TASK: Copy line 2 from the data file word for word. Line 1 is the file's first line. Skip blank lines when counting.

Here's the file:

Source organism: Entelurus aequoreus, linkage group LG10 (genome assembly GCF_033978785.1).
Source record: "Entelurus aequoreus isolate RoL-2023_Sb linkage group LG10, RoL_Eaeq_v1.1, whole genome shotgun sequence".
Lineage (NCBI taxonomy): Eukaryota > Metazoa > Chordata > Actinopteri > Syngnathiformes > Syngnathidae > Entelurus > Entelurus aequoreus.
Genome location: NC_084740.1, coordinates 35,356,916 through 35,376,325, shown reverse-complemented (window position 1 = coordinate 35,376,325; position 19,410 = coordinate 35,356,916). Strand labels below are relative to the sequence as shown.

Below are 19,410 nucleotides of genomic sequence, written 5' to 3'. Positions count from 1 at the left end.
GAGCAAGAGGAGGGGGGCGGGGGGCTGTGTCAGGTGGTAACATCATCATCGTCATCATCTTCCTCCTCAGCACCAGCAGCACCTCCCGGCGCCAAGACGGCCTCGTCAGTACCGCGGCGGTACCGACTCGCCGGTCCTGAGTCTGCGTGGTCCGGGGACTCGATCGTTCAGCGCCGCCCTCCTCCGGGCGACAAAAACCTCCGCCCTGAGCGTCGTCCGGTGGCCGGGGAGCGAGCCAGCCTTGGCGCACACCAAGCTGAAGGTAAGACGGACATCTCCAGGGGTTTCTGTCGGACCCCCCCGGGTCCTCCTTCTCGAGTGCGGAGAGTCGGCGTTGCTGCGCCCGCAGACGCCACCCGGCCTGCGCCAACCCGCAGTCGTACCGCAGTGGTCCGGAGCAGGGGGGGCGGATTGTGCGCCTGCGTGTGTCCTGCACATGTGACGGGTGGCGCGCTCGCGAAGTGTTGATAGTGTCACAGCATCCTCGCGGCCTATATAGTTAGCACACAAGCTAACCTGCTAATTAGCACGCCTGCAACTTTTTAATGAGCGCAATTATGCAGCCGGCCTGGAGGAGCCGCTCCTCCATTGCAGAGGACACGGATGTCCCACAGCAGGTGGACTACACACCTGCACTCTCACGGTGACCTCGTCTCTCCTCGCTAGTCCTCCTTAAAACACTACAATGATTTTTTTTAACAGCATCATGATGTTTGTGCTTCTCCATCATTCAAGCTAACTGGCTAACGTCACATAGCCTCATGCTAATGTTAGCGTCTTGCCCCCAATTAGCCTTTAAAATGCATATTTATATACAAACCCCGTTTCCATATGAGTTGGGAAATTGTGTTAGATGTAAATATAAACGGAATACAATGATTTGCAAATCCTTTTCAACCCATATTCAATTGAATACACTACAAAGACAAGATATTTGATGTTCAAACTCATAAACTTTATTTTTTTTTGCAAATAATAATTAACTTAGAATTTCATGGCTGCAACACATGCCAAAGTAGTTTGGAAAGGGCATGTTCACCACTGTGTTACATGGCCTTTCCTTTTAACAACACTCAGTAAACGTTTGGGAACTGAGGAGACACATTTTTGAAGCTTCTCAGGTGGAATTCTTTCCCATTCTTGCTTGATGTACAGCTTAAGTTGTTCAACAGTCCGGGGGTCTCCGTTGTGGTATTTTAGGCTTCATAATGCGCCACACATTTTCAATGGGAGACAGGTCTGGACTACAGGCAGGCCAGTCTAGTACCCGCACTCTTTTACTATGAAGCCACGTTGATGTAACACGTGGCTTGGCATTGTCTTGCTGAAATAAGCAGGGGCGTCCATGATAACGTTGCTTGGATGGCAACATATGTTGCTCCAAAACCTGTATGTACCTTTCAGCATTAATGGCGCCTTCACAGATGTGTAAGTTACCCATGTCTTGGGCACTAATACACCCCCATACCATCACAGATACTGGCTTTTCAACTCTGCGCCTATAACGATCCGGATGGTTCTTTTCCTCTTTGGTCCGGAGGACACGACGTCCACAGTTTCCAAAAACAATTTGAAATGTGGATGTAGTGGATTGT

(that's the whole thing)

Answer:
Source record: "Entelurus aequoreus isolate RoL-2023_Sb linkage group LG10, RoL_Eaeq_v1.1, whole genome shotgun sequence".